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US3493343A - Production of hydrogen peroxide - Google Patents

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US3493343A
US3493343A US3493343DA US3493343A US 3493343 A US3493343 A US 3493343A US 3493343D A US3493343D A US 3493343DA US 3493343 A US3493343 A US 3493343A
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resin
catalyst
exchange
metal
hydrogenation
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William R Logan
John E Braid
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Laporte Chemicals Ltd
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    • B01J23/00Catalysts comprising metals or metal oxides or hydroxides, not provided for in group B01J21/00
    • B01J23/38Catalysts comprising metals or metal oxides or hydroxides, not provided for in group B01J21/00 of noble metals
    • B01J23/40Catalysts comprising metals or metal oxides or hydroxides, not provided for in group B01J21/00 of noble metals of the platinum group metals
    • B01J23/44Palladium
    • BPERFORMING OPERATIONS; TRANSPORTING
    • B01PHYSICAL OR CHEMICAL PROCESSES OR APPARATUS IN GENERAL
    • B01JCHEMICAL OR PHYSICAL PROCESSES, e.g. CATALYSIS, COLLOID CHEMISTRY; THEIR RELEVANT APPARATUS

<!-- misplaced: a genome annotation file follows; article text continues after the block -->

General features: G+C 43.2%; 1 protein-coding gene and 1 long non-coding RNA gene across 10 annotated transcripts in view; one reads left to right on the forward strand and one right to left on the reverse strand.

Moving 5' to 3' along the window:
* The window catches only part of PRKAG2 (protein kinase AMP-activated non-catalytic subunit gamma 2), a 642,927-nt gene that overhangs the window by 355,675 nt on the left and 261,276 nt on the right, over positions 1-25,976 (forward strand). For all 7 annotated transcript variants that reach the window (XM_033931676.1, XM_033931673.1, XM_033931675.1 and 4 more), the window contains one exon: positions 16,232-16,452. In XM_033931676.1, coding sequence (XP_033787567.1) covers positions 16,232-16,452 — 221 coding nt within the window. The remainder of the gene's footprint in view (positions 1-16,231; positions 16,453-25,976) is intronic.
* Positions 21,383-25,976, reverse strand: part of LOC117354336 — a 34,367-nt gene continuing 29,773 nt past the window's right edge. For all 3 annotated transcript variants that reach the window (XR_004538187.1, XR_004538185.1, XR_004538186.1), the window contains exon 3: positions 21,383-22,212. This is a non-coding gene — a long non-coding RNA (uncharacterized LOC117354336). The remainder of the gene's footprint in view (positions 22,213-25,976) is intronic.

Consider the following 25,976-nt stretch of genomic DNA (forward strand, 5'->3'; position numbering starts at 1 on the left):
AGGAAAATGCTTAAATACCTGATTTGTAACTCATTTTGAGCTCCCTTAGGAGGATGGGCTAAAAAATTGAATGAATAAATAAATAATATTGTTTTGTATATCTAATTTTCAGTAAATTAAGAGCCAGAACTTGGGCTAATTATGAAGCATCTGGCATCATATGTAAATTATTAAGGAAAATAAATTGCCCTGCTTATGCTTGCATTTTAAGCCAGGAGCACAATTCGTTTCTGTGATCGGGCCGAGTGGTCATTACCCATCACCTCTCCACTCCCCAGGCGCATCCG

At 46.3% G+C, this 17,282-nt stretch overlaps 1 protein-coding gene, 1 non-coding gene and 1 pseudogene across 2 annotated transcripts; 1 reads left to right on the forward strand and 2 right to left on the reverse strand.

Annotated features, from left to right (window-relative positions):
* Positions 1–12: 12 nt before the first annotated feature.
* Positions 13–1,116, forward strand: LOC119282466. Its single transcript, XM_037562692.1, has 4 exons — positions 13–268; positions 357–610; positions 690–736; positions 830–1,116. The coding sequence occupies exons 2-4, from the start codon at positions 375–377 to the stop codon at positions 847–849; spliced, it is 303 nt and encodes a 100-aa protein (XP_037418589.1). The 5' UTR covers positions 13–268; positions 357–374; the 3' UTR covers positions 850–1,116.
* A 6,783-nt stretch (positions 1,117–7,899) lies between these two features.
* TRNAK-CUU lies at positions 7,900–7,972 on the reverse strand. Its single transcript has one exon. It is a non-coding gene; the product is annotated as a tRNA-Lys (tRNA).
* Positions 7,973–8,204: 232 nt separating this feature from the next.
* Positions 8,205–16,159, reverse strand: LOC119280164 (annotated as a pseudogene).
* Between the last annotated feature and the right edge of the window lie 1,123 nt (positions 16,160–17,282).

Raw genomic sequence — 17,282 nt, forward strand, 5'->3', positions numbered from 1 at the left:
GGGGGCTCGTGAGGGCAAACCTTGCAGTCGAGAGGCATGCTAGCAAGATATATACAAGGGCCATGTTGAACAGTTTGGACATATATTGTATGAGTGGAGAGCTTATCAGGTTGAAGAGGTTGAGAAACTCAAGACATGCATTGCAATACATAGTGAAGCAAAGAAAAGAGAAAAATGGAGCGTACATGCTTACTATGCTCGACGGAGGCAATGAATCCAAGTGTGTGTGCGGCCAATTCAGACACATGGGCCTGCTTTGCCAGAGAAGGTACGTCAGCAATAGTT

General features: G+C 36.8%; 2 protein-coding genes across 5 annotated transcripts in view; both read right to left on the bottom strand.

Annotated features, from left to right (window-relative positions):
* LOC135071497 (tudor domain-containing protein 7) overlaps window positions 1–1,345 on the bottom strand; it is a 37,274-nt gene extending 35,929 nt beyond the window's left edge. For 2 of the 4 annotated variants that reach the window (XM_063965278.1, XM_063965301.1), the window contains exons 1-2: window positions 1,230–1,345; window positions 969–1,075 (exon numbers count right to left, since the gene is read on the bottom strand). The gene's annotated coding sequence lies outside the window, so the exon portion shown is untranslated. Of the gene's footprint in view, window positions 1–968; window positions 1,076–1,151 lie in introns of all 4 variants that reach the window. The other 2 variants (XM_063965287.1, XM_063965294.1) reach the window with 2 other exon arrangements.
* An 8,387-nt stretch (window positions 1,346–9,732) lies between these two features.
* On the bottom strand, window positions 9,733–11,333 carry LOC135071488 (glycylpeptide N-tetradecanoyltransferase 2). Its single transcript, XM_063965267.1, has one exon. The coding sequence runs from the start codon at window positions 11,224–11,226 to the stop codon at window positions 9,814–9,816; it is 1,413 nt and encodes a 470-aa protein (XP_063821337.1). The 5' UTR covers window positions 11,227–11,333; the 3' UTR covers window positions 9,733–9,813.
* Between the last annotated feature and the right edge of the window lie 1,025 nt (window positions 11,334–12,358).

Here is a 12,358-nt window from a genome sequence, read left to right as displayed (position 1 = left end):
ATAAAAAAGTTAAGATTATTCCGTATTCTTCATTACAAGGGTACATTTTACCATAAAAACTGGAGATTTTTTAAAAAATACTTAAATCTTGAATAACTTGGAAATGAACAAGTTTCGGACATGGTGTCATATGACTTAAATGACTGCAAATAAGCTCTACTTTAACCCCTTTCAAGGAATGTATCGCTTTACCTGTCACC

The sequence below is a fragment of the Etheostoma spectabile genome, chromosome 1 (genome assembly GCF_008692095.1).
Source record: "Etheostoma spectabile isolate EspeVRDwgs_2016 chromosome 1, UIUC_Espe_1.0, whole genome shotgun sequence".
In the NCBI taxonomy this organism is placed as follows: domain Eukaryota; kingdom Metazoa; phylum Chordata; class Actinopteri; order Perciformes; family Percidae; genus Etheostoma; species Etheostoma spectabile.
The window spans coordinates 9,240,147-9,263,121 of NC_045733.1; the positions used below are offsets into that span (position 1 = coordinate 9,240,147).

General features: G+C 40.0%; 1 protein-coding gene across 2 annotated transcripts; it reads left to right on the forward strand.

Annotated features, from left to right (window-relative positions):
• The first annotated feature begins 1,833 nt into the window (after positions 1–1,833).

• B01J23/00Catalysts comprising metals or metal oxides or hydroxides, not provided for in group B01J21/00
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    • BPERFORMING OPERATIONS; TRANSPORTING
    • B01PHYSICAL OR CHEMICAL PROCESSES OR APPARATUS IN GENERAL
    • B01JCHEMICAL OR PHYSICAL PROCESSES, e.g. CATALYSIS, COLLOID CHEMISTRY; THEIR RELEVANT APPARATUS
    • B01J31/00Catalysts comprising hydrides, coordination complexes or organic compounds
    • B01J31/02Catalysts comprising hydrides, coordination complexes or organic compounds containing organic compounds or metal hydrides
    • B01J31/06Catalysts comprising hydrides, coordination complexes or organic compounds containing organic compounds or metal hydrides containing polymers
    • B01J31/08Ion-exchange resins
    • BPERFORMING OPERATIONS; TRANSPORTING
    • B01PHYSICAL OR CHEMICAL PROCESSES OR APPARATUS IN GENERAL
    • B01JCHEMICAL OR PHYSICAL PROCESSES, e.g. CATALYSIS, COLLOID CHEMISTRY; THEIR RELEVANT APPARATUS
    • B01J31/00Catalysts comprising hydrides, coordination complexes or organic compounds
    • B01J31/02Catalysts comprising hydrides, coordination complexes or organic compounds containing organic compounds or metal hydrides
    • B01J31/06Catalysts comprising hydrides, coordination complexes or organic compounds containing organic compounds or metal hydrides containing polymers
    • B01J31/08Ion-exchange resins
    • B01J31/10Ion-exchange resins sulfonated
    • BPERFORMING OPERATIONS; TRANSPORTING
    • B01PHYSICAL OR CHEMICAL PROCESSES OR APPARATUS IN GENERAL
    • B01JCHEMICAL OR PHYSICAL PROCESSES, e.g. CATALYSIS, COLLOID CHEMISTRY; THEIR RELEVANT APPARATUS
    • B01J31/00Catalysts comprising hydrides, coordination complexes or organic compounds